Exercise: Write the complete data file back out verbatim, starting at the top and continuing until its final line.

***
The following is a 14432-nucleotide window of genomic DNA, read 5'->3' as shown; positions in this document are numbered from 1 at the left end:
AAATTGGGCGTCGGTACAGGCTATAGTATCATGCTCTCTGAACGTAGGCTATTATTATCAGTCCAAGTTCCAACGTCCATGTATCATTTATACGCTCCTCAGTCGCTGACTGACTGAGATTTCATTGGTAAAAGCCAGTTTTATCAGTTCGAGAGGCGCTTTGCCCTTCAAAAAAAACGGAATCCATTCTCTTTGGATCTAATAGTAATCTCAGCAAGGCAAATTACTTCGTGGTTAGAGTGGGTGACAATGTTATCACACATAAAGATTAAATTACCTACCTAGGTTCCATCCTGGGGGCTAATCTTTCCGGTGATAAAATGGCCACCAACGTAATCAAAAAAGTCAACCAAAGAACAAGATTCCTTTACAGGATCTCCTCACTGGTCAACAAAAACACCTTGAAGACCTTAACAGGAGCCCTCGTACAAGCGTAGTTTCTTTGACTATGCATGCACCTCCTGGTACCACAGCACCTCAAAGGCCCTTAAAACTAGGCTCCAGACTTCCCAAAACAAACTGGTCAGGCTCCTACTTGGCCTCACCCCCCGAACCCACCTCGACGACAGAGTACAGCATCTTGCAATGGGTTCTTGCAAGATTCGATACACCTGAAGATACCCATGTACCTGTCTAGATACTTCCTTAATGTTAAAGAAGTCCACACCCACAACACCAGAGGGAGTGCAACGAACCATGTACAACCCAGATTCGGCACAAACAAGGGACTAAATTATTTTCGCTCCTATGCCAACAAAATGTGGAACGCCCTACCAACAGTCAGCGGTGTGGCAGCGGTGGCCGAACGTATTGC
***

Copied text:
The following is a 14432-nucleotide window of genomic DNA, read 5'->3' as shown; positions in this document are numbered from 1 at the left end:
AAATTGGGCGTCGGTACAGGCTATAGTATCATGCTCTCTGAACGTAGGCTATTATTATCAGTCCAAGTTCCAACGTCCATGTATCATTTATACGCTCCTCAGTCGCTGACTGACTGAGATTTCATTGGTAAAAGCCAGTTTTATCAGTTCGAGAGGCGCTTTGCCCTTCAAAAAAAACGGAATCCATTCTCTTTGGATCTAATAGTAATCTCAGCAAGGCAAATTACTTCGTGGTTAGAGTGGGTGACAATGTTATCACACATAAAGATTAAATTACCTACCTAGGTTCCATCCTGGGGGCTAATCTTTCCGGTGATAAAATGGCCACCAACGTAATCAAAAAAGTCAACCAAAGAACAAGATTCCTTTACAGGATCTCCTCACTGGTCAACAAAAACACCTTGAAGACCTTAACAGGAGCCCTCGTACAAGCGTAGTTTCTTTGACTATGCATGCACCTCCTGGTACCACAGCACCTCAAAGGCCCTTAAAACTAGGCTCCAGACTTCCCAAAACAAACTGGTCAGGCTCCTACTTGGCCTCACCCCCCGAACCCACCTCGACGACAGAGTACAGCATCTTGCAATGGGTTCTTGCAAGATTCGATACACCTGAAGATACCCATGTACCTGTCTAGATACTTCCTTAATGTTAAAGAAGTCCACACCCACAACACCAGAGGGAGTGCAACGAACCATGTACAACCCAGATTCGGCACAAACAAGGGACTAAATTATTTTCGCTCCTATGCCAACAAAATGTGGAACGCCCTACCAACAGTCAGCGGTGTGGCAGCGGTGGCCGAACGTATTGC